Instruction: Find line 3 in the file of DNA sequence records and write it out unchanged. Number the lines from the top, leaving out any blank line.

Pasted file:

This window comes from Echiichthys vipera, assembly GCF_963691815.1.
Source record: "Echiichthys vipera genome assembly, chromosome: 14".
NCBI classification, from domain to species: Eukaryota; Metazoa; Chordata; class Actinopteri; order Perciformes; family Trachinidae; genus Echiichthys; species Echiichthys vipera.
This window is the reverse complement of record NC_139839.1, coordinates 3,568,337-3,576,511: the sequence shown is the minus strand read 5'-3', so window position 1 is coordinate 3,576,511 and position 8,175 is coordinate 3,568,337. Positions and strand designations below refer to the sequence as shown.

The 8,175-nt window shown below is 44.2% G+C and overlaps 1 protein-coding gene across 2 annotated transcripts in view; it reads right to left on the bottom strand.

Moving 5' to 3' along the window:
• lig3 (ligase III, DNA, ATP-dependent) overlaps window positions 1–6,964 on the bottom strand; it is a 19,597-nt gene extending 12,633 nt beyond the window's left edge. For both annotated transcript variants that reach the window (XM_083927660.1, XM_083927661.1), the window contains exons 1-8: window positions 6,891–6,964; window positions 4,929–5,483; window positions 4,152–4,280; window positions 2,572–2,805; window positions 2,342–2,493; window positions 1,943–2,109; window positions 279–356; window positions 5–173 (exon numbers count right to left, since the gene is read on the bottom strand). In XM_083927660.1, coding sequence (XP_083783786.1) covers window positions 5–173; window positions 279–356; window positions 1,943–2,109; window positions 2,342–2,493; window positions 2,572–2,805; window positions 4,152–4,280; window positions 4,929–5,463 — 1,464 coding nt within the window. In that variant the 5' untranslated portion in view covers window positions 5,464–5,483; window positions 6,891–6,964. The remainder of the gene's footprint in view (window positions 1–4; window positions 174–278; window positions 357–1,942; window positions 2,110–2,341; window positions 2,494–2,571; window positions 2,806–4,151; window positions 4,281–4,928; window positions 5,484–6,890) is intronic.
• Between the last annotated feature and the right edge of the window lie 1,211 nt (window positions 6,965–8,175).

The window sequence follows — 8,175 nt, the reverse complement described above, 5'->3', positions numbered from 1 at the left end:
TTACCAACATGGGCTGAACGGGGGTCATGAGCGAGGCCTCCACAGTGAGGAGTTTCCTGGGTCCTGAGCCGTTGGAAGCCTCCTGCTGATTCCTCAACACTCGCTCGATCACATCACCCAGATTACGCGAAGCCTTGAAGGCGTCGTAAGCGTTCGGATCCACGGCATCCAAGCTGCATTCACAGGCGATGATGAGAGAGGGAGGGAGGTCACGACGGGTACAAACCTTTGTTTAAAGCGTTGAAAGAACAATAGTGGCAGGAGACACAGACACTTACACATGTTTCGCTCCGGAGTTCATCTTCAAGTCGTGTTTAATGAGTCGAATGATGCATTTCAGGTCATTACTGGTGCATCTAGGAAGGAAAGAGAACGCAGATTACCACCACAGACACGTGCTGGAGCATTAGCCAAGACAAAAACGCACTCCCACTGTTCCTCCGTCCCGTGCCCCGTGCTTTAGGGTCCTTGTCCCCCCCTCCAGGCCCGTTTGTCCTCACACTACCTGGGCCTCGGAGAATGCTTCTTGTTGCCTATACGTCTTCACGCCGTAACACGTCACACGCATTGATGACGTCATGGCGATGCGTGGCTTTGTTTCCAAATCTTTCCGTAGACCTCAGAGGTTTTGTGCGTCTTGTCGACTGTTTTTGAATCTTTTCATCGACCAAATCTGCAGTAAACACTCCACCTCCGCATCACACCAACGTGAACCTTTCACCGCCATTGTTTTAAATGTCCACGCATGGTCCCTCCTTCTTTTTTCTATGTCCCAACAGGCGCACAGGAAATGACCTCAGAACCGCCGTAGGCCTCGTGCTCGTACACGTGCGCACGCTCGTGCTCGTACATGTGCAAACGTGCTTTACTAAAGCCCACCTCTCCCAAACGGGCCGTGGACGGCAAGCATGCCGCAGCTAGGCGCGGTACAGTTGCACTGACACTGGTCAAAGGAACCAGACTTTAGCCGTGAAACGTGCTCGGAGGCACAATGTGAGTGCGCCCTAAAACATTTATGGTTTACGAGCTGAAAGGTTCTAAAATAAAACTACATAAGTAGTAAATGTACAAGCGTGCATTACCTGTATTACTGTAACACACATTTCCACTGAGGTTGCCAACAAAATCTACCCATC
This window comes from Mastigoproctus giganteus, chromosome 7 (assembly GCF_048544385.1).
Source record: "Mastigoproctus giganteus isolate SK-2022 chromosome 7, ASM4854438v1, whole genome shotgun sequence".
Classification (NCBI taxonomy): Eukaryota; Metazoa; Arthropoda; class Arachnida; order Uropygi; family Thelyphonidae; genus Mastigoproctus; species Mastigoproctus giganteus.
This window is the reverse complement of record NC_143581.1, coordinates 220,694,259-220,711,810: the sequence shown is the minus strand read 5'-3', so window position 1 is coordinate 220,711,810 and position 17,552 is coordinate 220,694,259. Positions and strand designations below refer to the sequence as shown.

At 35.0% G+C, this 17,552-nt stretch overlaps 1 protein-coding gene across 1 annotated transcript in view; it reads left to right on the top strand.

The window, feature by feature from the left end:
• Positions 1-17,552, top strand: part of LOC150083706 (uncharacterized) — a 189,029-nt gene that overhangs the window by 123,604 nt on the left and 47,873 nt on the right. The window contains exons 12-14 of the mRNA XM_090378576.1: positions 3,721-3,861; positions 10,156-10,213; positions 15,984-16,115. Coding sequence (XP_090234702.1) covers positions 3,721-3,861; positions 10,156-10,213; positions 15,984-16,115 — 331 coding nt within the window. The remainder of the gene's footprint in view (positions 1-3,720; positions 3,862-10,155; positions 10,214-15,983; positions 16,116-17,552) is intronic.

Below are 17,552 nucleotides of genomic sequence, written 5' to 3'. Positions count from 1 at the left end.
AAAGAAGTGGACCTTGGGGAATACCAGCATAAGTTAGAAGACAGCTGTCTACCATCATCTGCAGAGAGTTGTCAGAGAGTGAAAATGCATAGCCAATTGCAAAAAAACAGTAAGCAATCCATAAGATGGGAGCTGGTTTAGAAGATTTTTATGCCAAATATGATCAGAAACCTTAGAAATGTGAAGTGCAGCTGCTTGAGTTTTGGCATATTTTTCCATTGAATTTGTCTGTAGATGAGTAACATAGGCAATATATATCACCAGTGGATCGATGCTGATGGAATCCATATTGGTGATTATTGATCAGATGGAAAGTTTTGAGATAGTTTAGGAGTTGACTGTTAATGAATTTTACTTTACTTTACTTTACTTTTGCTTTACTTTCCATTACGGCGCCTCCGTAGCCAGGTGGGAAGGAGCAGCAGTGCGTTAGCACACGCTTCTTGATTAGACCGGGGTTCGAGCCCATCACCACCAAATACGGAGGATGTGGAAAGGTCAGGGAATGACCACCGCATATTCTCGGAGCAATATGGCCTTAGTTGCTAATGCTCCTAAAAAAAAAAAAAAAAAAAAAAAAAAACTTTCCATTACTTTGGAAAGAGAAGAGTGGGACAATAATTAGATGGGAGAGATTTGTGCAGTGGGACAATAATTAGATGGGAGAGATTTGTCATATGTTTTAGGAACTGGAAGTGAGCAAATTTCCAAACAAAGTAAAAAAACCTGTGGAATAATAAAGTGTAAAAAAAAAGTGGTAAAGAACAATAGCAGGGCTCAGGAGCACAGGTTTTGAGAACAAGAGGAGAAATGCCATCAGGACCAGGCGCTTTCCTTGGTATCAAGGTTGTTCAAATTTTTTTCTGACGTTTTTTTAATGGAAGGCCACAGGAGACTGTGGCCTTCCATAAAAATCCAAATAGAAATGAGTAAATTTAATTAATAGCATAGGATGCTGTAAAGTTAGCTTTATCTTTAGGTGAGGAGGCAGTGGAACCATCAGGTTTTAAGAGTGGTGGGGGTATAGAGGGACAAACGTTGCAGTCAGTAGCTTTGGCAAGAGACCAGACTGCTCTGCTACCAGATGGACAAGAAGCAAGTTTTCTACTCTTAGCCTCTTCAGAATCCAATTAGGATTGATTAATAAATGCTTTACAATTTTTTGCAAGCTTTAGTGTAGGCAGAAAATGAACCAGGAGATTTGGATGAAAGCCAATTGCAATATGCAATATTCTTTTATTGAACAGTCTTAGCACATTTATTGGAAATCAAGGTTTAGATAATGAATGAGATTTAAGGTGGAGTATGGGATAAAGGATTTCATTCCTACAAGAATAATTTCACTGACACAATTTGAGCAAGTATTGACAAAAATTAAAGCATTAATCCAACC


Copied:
NCBI classification, from domain to species: Eukaryota; Metazoa; Chordata; class Actinopteri; order Perciformes; family Trachinidae; genus Echiichthys; species Echiichthys vipera.